Today we celebrate the Holy Family.   Any pretensions to greatness they might have had would have been quickly dispelled when they became fugitives from the powers that be.   Someone said once that the ordinary peasant in England in times past would not have travelled more than 5 miles from their village of birth.   This explains the multitude of local dialects.   So a journey to a foreign land 300 kms away to the Suez Canal was huge.  Just as well they didn’t arrive in Australia by a leaking boat during a storm! :-)

We are told that Joseph, Mary and the baby Jesus found sanctuary in Egypt!   How strange that God is safer in alien places, in unclean places, in enemy territory!   But the gospel record shows us this, and that in the end God was killed by the orthodox, the clean, and the devout.

This should alert us to the fact that orthodoxy, cleanliness and devotion - our orthodoxy, cleanliness and devotion - can kill God.   In our efforts to magnify the Lord, we can effectively murder God.   If we attempt to protect God from everything unclean, we deny the incarnation.   If we attempt to shield God from the multitude of people who do not live up to our expectations for ‘real’ ‘christians’, we are denying who God is reflected in Jesus.

I finished my sermon for Christmass with the reflection that we are called to treat others as we would have them treat us.  And I am currently enjoying preparing a sermon for the 9th of January were I will be preaching for Evensong at Christchurch Cathedral.   And I have realised that Jesus didn’t say ‘do unto white, straight, male Christians, what you would have them do unto you’ or ‘love your white, straight, male Christian neighbour as yourself’.   So I want to further suggest that accepting people of colour, gay people, women equally as men, and people regardless of their faith or lack thereof is not a liberal secularist plot!

I often think about spiritual events as something out of the ordinary.   I am not at all wanting to criticise those who have had profound experiences of the divine but to recognise that this is unusual.   But we can be hoodwinked into thinking that we must look for times when God feels especially present, when God lifts us above our mundane existence into the first, if not the ‘third heaven’. (2 Cor 11.2)   And I wonder if this is not to live our lives chasing the fabulous lottery win, that elusive hole in one, or whatever.   A god that condemned the whole of humanity to live on such a perpetually endless goose chase is also a demon and no god.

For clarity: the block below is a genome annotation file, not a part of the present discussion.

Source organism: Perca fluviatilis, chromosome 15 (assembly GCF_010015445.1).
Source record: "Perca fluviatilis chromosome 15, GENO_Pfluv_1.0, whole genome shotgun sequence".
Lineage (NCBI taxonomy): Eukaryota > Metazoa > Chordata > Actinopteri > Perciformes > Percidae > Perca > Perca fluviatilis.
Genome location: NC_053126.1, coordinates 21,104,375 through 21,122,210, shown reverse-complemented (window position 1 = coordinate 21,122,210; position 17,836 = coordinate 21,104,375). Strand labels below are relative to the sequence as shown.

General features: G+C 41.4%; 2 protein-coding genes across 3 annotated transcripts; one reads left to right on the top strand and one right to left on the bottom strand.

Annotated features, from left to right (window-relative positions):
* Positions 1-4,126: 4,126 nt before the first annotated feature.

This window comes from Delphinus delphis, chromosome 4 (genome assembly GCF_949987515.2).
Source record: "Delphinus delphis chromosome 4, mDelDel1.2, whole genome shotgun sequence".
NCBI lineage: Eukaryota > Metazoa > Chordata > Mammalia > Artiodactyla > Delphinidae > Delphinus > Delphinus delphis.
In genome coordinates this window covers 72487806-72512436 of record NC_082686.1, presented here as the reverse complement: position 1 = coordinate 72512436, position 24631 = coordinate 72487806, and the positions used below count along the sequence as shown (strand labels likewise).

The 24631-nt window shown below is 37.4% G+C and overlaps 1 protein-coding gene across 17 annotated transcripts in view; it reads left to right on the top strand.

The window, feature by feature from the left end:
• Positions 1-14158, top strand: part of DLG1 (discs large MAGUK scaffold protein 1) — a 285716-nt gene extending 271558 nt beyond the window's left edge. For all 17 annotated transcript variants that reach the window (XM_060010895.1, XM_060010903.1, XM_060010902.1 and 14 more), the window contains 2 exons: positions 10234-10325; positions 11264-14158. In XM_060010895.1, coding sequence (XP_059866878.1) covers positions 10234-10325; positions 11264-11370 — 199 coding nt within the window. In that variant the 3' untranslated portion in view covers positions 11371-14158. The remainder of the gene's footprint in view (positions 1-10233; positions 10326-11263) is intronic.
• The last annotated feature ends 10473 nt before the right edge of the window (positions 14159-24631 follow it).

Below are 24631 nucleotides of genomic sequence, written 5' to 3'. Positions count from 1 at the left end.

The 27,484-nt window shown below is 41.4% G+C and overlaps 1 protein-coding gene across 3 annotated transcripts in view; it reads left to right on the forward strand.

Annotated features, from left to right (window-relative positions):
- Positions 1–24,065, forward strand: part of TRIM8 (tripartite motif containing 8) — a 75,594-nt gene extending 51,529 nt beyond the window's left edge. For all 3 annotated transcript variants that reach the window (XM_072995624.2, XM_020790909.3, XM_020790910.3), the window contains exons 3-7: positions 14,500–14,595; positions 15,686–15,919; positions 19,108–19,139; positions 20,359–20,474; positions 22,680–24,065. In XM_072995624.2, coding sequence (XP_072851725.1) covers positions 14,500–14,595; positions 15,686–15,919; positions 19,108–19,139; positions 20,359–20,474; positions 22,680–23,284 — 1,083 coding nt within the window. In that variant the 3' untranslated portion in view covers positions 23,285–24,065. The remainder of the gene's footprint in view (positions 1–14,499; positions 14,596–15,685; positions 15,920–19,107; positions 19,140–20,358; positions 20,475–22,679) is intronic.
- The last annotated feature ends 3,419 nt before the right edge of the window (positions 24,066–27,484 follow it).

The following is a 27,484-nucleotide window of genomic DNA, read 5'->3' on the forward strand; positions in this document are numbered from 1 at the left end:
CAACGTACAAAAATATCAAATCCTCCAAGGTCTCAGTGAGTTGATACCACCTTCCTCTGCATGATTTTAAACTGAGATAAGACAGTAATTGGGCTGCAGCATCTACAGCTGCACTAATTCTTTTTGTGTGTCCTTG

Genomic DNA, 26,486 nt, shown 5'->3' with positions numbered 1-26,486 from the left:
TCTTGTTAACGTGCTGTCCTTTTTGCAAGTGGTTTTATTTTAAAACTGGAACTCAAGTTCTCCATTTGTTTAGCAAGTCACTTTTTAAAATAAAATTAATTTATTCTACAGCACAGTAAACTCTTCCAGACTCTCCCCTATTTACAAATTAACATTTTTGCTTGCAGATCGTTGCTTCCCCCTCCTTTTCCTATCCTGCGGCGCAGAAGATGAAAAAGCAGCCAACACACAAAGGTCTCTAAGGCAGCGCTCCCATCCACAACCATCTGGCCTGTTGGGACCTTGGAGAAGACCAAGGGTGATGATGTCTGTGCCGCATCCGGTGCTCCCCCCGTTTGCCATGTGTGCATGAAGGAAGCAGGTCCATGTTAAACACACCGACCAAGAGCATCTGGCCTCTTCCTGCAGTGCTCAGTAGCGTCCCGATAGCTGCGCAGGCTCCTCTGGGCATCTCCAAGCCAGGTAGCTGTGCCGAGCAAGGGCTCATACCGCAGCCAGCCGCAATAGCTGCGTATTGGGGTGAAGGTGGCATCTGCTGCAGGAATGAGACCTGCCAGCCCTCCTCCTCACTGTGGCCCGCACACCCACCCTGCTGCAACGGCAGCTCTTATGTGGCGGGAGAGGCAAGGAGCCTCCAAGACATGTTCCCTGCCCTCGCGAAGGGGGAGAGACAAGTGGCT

The special revelation that Paul had on that road to Damascus was given to stop him persecuting others who didn’t live up to his religious ideals, in the name of ‘god’.   I am sure that he realised how sad that the experience was necessary in the first place.

And I wonder if not *the* time when we ‘do unto others’ is when we are intimate with the person we love.   It is not that we are aware of God’s presence, a holy ménage à trois or even that we should be seeking such an experience, but it is the time when we are doing as God would have us do, even when our focus is quite definitely somewhere else.

For many people their family upbringing was far from perfect.   The war years, depression and the sadness of the Vietnam war had profound effect on everyone’s lives, and those who returned ‘unharmed’ (superficially), still carried and carry burdens that those of us who have not experienced war can scarcely imagine.   But when I grew up ‘children were to be seen and not heard’ - an abuse if ever there was one.   Calling God ‘Father’ brings many people recurrent nightmares of rejection and abuse.   But God is the perfect Father and Mother, respecting and loving each and every one of their children without hesitation, distinction and expectation.   Each and every person, ‘christian’ or not, male or not, anglo-celtic or something else, straight or gay, saint or sinner, whatever - all are loved for who we are without hesitation, distinction and expectation.   And when the church faithfully reflects this, then it faithfully reflects God and Jesus whom we follow.

If we don’t respect and love each and every one of God’s children without hesitation, distinction and expectation, is the church any different from Herod who killed the innocents indiscriminately because one amongst the many might not bow to his majesty?